Discussion in 'BioMedical ME/CFS Research' started by Dolphin, Nov 26, 2019.
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Tl:dr. Don't waste your time on this paper. Small sample size, high dropouts, not at all clear what they actually did.
What a frustrating paper. It's not until the Results section that we find that there were only 13 ME/CFS patients in the study. And of those 13, 4 didn't complete the 8-week course. And the study was carried out over 4 years. It's not until the last paragraph of the conclusion that we learn about the dosage of the probiotics, specifically, the dosage was 'appropriate'. That's as specific as it gets. and yet there is copious waffle about how wonderful probiotics are and speculation on how they might be helping people with ME/CFS.
I ended up only skimming bits of this paper, I admit. But the sections that should have been telling us what probiotics patients were given are vague. There were 4 different collections of probiotics; I don't know if all the patients got all four. I suspect not.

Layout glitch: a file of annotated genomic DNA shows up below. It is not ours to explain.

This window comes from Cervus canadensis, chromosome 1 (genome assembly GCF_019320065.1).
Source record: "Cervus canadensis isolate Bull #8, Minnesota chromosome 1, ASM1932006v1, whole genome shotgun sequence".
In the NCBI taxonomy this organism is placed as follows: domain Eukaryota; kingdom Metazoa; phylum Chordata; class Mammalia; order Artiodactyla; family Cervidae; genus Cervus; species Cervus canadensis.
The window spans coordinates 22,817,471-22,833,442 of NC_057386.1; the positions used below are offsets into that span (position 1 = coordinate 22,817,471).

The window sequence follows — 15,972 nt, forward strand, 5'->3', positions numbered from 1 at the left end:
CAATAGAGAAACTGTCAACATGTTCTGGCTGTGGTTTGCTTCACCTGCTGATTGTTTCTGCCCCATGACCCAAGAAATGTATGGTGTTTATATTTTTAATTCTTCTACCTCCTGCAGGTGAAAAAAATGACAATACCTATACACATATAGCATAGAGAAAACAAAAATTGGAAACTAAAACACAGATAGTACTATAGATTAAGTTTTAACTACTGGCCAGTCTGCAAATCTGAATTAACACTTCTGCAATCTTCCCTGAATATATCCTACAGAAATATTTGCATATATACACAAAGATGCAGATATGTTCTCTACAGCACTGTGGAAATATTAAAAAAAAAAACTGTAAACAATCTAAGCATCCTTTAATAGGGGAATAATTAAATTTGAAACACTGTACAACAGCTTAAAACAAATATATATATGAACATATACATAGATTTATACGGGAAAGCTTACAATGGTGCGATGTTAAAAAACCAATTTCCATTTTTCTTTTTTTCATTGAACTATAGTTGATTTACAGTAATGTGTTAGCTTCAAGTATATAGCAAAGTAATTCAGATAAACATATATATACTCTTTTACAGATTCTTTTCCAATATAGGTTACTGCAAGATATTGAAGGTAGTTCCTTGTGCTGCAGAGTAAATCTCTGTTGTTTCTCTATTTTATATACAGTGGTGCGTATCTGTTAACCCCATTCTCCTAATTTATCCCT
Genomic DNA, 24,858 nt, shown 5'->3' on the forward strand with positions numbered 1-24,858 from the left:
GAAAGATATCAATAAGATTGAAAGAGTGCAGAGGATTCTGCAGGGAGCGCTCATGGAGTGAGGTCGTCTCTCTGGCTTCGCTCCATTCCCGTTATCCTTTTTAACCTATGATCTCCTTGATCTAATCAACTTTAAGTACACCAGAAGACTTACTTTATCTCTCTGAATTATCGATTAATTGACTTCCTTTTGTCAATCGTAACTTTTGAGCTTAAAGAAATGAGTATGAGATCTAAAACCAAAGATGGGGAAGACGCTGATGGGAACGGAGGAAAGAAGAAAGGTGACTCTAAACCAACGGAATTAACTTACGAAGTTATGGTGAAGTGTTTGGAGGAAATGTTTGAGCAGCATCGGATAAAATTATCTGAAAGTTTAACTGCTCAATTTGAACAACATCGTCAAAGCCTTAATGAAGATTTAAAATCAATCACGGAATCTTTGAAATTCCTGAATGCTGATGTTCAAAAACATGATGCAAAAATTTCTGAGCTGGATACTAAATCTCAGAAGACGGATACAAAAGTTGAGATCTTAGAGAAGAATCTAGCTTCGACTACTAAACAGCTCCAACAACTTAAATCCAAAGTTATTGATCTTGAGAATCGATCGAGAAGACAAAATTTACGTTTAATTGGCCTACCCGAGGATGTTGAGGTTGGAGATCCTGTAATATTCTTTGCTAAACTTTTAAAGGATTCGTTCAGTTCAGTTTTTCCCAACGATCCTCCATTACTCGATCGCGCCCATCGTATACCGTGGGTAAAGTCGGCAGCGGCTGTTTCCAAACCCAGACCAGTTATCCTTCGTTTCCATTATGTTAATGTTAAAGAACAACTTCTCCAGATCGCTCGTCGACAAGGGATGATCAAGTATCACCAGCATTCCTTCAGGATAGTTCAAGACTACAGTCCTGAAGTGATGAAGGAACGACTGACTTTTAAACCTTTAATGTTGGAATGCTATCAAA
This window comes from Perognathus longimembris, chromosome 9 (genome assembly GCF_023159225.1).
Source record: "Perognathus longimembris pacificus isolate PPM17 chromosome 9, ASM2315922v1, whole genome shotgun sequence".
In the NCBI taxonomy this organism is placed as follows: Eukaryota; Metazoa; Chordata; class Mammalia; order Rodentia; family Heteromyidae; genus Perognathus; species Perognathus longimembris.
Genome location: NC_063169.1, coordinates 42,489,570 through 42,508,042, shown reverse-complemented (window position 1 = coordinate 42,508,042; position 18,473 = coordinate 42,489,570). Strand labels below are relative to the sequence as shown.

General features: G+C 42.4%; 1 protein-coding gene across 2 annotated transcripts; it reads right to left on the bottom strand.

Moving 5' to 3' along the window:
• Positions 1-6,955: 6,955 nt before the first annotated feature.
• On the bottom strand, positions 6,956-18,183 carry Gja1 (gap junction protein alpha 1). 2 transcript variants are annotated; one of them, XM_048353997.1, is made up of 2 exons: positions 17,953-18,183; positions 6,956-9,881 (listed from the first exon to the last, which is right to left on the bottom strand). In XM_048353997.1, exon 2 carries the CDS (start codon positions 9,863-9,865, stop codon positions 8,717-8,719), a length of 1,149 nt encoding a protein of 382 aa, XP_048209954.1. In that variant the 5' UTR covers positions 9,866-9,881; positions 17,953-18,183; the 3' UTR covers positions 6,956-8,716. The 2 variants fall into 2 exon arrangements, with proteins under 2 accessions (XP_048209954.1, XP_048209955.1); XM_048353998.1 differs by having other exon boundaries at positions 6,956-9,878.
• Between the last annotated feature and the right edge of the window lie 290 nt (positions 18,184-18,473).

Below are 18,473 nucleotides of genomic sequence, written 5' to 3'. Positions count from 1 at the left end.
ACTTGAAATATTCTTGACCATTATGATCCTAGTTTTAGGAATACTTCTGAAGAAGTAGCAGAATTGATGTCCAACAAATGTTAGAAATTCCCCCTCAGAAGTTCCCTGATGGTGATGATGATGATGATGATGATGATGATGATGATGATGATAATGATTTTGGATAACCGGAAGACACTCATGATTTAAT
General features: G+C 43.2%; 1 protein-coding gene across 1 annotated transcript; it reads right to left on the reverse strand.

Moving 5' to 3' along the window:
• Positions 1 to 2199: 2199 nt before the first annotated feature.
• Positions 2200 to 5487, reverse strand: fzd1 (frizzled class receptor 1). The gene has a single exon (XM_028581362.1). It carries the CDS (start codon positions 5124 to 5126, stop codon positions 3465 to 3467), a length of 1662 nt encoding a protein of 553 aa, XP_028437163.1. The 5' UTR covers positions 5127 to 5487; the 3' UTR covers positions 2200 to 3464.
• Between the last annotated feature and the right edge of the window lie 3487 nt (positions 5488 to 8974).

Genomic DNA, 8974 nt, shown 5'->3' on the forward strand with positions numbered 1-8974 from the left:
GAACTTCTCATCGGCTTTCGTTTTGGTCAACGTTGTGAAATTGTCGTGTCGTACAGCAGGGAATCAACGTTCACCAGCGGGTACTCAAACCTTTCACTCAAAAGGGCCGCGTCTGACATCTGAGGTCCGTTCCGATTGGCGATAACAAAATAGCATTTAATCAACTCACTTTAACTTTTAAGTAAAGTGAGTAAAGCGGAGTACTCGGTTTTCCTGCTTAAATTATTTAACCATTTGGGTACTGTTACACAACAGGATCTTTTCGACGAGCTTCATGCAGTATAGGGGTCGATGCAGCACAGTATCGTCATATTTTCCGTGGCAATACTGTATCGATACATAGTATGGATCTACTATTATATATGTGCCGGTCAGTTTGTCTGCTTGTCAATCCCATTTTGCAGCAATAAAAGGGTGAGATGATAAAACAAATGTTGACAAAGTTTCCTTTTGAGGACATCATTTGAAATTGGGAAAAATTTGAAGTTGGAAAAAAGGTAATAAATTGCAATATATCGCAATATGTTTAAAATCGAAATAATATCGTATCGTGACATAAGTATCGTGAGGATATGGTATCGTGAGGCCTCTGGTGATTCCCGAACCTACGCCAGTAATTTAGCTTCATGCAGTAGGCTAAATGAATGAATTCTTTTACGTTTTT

It is reported that one of the patients (i.e. 8% of the intention to treat sample) became significantly worse. Bearing in mind that another 30% of the 13 patients pulled out of the 8 week study (for reasons that aren't explained), it seems a bit of a reach to conclude that treatment with probiotics is safe.
I want to be grateful to researchers looking into treatments of ME/CFS, I really do. But papers like this make me despair. How can published papers be so bad? I could go on with things like not making clear what changes were significant and what changes weren't, use of the Chadler (sic) scale... but really, its not worth it.
The authors do not declare any conflicts of interest. Bromatech s.r.l. was acknowledged for the supply of the probiotics.
Yeah, I quit trying to read this paper when I couldn't see what the sample size was within the first few paragraphs. I couldn't figure out if it was me or just that shitty a paper. Thanks for letting me know it wasn't me.
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